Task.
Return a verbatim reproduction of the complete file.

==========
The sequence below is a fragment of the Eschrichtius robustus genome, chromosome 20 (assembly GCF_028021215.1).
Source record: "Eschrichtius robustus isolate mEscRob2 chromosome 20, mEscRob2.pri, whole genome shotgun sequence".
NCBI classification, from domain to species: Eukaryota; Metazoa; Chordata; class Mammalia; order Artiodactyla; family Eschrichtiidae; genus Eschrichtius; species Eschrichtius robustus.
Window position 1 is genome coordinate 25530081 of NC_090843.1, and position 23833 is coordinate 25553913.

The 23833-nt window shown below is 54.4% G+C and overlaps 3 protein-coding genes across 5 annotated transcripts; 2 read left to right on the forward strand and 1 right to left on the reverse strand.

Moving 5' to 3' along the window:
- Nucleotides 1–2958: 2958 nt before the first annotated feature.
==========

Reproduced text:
The sequence below is a fragment of the Eschrichtius robustus genome, chromosome 20 (assembly GCF_028021215.1).
Source record: "Eschrichtius robustus isolate mEscRob2 chromosome 20, mEscRob2.pri, whole genome shotgun sequence".
NCBI classification, from domain to species: Eukaryota; Metazoa; Chordata; class Mammalia; order Artiodactyla; family Eschrichtiidae; genus Eschrichtius; species Eschrichtius robustus.
Window position 1 is genome coordinate 25530081 of NC_090843.1, and position 23833 is coordinate 25553913.

The 23833-nt window shown below is 54.4% G+C and overlaps 3 protein-coding genes across 5 annotated transcripts; 2 read left to right on the forward strand and 1 right to left on the reverse strand.

Moving 5' to 3' along the window:
- Nucleotides 1–2958: 2958 nt before the first annotated feature.